As most Australians and New Zealanders would know, next Friday 25th April is ANZAC DAY. It commemorates the landing of Australian and New Zealand troops at Gallipoli, Turkey on 25 April 1915. Australia and New Zealand were supporting Britain and the other allies in World War I.
By the time troops retreated from Gallipoli on 20 December 1915, 8141 soldiers had died and 18,000 had been wounded.
The landing at Gallipoli was seen as a story of courage and endurance amongst death and despair, in the face of poor leadership from London, and unsuccessful strategies.
ANZAC Day has been a public holiday since 1927 with dawn services being held all around Australia. The day has now become a time to remember all those who have fought for Australia and lost their life doing so.
I have explained the history of ANZAC Day to my children, but I have never really gone into any in depth discussion about war itself and its consequences. This year when we have spoken about the upcoming public holiday some different questions are being asked by my eldest son (9.5 y.o). “Why is there war?” “How does war end?” “If so many people die, why do countries fight wars?”
These are all sensible and logical questions. Australia is part of the Coalition of the Willing with soldiers on active duty in Afghanistan and Iraq, (I have very strong views on this, but that is an entirely different post!) so when Thinker is asking these questions he is trying to understand war as it is currently going on.
We limit television in our house, but even within what they watch there is news bulletins and we have newspapers in the house which we read openly and encourage him to do so as well. Exposure to current news often elicits many more questions and I have at times wondered if I am answering them in a way which is helpful to him. I want to tell him the truth, yet I do not want him to excessively worry about war and terrorism.
So in the lead up to ANZAC Day, I have looked around for some resources to help me answer the questions that will inevitably come up and and for some tips on talking about war with children. This is a collection of sites that I have found most useful:
Behind the News
Behind the News is an excellent Australian children’s current affairs show. They have a teachers hand out “Dealing With War and Conflict In the Media”. This is a great resource and amongst other useful information includes the following tips:
If something in the news worries you….
Check the facts – it might not all be true or it could be exaggerated.
Remember that things in the new are often ‘newsworthy’ because they are unusual or don’t happen very often.
Talk about the news with your parent, teacher or friends. They may understand and have ways to help you fell OK about what you have seen or heard.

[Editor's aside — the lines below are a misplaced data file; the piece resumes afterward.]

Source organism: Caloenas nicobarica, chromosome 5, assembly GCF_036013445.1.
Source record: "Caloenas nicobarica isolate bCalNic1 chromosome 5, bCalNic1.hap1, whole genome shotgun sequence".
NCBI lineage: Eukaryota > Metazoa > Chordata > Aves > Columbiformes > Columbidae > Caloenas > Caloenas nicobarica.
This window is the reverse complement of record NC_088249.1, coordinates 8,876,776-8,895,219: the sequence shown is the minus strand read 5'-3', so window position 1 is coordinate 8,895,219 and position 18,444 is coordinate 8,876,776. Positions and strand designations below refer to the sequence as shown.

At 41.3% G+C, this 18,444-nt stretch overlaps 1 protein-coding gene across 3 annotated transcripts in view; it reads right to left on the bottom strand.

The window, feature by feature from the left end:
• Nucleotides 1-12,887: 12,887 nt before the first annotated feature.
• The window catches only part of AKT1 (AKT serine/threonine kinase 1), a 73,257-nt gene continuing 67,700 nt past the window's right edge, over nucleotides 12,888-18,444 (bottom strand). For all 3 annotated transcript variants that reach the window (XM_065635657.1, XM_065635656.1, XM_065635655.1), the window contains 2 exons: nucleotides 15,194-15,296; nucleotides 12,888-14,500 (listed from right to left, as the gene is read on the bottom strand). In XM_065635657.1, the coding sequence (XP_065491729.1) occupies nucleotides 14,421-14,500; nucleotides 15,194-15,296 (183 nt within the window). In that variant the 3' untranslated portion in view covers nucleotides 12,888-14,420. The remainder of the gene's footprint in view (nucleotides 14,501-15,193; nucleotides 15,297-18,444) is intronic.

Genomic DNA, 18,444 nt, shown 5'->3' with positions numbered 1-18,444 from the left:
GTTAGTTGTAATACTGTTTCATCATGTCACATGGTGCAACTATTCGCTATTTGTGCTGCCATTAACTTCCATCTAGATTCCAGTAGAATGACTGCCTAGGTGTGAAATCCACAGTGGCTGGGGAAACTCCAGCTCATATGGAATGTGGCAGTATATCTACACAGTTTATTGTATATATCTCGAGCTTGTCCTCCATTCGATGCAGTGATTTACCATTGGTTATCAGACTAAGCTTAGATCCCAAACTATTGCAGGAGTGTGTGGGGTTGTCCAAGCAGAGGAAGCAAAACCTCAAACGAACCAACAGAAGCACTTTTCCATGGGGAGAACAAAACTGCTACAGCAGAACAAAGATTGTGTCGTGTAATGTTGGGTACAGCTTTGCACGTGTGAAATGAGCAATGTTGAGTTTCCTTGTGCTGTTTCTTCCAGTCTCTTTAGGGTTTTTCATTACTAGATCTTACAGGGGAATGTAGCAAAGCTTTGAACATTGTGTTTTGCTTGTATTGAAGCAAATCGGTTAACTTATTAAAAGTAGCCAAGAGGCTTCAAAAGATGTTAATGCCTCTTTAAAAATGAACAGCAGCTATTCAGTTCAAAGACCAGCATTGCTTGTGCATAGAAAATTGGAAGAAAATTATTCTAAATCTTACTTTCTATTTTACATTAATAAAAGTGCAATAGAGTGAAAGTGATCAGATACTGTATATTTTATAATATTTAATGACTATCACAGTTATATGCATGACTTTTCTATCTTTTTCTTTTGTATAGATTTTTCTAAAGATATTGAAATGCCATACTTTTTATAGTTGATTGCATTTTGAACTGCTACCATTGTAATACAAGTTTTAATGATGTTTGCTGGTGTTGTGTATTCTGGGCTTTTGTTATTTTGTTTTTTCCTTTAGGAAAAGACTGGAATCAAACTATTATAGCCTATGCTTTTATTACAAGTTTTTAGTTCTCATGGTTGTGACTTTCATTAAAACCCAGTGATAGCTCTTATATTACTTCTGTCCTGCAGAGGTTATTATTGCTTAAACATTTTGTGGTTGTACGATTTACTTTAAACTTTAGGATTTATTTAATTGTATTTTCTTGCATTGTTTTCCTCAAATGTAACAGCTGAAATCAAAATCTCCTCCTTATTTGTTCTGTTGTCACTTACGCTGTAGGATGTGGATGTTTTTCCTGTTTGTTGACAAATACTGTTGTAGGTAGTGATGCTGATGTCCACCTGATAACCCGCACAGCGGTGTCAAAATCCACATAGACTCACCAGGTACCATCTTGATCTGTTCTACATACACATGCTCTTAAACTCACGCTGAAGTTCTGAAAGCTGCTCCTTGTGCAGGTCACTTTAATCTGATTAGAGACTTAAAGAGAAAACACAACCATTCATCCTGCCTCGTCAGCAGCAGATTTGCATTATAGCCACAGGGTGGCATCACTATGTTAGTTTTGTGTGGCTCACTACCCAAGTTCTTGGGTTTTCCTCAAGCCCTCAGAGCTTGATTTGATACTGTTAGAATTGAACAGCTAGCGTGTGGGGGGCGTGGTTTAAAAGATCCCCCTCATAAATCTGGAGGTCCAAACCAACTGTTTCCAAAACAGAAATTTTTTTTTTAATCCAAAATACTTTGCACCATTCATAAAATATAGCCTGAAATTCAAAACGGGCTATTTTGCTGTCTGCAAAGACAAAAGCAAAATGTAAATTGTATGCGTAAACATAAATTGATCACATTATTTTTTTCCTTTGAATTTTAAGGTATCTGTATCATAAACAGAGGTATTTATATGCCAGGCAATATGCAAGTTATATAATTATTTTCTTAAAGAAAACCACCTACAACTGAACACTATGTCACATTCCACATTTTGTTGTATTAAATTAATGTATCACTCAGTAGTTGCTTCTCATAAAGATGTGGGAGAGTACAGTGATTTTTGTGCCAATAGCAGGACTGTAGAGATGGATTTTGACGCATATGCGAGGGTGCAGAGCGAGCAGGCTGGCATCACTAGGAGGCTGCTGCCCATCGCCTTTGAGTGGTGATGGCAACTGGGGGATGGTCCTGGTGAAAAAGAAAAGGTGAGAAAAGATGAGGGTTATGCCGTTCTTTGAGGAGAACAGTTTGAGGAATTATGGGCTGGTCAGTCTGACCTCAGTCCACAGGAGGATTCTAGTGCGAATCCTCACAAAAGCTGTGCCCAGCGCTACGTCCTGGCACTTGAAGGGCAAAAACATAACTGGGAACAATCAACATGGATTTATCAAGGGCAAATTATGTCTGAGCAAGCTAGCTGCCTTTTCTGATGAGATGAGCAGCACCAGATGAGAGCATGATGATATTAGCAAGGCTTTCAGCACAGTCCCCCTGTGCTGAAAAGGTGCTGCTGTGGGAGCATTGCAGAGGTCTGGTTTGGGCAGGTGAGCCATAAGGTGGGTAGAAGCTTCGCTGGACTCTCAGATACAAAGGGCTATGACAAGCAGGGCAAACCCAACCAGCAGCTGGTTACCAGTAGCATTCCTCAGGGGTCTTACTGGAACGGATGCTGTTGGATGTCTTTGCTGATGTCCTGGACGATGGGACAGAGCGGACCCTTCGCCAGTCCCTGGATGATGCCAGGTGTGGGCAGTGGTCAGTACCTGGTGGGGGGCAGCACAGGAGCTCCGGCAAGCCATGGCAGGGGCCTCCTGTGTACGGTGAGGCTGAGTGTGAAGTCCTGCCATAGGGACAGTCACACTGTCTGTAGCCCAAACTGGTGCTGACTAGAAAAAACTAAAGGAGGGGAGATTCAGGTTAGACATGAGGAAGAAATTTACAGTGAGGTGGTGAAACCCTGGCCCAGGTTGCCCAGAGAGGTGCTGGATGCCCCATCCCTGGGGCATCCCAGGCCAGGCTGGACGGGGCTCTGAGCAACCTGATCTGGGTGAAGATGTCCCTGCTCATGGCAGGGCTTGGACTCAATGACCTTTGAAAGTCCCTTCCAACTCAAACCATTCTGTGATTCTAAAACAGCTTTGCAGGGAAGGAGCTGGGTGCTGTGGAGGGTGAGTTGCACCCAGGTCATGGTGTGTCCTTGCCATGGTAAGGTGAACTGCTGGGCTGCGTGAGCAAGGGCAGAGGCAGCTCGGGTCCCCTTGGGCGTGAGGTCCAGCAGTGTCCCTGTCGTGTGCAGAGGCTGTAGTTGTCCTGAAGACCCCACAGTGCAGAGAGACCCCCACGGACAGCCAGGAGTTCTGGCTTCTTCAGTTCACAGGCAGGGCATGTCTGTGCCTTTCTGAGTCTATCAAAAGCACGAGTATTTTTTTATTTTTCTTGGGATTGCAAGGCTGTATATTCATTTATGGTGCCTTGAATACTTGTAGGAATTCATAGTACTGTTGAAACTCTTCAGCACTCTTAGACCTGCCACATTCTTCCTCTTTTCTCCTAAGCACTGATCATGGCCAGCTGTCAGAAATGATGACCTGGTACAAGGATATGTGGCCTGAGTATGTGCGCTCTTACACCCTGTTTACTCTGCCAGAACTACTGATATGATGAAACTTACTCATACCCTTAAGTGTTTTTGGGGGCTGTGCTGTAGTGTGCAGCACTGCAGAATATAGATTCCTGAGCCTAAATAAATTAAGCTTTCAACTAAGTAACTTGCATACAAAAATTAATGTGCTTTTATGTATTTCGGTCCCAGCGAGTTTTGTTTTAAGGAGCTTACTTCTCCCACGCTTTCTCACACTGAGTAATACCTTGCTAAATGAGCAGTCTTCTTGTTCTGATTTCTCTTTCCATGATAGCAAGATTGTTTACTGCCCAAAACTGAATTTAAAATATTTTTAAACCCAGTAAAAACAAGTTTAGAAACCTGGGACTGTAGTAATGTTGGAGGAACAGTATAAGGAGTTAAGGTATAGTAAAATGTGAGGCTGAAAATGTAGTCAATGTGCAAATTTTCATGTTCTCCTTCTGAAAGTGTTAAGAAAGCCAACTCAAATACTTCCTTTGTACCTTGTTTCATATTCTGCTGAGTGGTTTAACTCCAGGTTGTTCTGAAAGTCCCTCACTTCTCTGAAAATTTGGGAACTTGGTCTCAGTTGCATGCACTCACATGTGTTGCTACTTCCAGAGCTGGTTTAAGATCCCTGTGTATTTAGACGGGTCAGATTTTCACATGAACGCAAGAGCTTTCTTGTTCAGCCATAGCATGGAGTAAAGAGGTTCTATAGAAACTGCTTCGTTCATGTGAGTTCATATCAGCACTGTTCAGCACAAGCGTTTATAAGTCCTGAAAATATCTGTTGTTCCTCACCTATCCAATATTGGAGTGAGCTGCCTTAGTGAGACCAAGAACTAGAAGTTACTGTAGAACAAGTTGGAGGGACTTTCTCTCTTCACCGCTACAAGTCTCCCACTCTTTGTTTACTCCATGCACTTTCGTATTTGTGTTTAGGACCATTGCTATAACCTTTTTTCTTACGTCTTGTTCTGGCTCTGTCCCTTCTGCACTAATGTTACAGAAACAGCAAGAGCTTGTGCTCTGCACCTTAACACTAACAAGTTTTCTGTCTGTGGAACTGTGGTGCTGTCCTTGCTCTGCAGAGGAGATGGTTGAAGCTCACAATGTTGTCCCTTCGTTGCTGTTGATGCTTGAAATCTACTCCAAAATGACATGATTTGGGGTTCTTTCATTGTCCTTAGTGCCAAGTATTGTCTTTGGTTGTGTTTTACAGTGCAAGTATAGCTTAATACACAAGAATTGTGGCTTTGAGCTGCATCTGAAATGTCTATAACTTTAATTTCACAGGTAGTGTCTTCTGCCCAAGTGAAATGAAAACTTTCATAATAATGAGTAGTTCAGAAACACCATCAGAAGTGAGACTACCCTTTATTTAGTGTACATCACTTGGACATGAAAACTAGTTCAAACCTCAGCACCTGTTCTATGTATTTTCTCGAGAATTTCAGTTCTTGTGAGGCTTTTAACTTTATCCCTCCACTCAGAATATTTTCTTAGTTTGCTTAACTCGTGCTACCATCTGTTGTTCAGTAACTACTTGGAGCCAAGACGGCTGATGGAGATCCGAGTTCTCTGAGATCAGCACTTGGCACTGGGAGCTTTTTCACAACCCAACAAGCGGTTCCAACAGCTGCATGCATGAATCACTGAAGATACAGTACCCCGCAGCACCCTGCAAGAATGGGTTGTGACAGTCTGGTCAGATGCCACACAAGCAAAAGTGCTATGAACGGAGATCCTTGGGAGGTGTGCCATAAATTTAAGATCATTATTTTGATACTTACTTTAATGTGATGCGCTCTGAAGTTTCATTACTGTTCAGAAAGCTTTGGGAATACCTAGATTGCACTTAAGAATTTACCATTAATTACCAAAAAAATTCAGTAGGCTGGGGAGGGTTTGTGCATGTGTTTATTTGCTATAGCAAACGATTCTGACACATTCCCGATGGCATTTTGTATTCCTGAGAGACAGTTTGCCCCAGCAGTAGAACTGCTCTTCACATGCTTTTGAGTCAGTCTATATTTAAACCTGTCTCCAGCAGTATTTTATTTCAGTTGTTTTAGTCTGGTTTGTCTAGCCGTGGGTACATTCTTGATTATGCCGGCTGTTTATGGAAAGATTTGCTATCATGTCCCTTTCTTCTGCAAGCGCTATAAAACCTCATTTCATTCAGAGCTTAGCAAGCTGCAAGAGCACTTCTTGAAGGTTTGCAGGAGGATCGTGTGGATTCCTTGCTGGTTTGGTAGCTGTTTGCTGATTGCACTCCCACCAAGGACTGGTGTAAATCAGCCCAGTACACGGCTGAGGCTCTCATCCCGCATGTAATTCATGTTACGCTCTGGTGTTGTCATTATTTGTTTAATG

You could ask your teacher to hold a class discussion, which would help you understand the issue better.
Play a game or get active – running, walking, cycling and exercise can help to relax you.
If you need help you can contact the Kids Helpline on 1800 55 1800
Remember you can TURN THE TV OFF and choose not to watch things that may upset you.
In their “Talking with Children About War and Violence in the World” article they go through 13 questions which parents might have on this topic. Useful answers for me were:
9. How do I deal with the different emotions that children may have about these issues?
The feelings children have will generally be attached to the developmental issues that are most pressing for them. For early elementary school children it will usually be issues of separation and safety. For older elementary and middle school children it will be issues of fairness and care for others. For adolescents it will often involve the ethical dilemmas posed by the situation.
Listening closely and discerning what some underlying issues might be will help your responses be more productive. In some areas, such as concerns for personal safety, we can provide reassurance by making specific plans with children around what we would need to do in the event of an emergency. In other cases, our role should be that of a listener. Listening in and of itself can be reassuring to children.
10. After I have listened to children’s concerns, how do I respond? Is it helpful to give them facts?
The answers to some questions that children ask are not always clear and straightforward. Some are much deeper. When children ask such questions as, “How come we have war?” or, “What will happen when the war is over?” we can explain that some people think one way about it and others think another. We might ask, “What do you think?” It is important for children to hear that there are differences of opinion and different ways of seeing the conflict.
The following websites all report on news and current affairs in a manner designed specifically for children and some even include teachers notes that are also helpful for parents to deal with these issues at home:
The Online NewsHour EXTRA
Time for Kids
Kids News Room
Behind The News
Have your children asked you questions about war? If so, how have you dealt with their questions?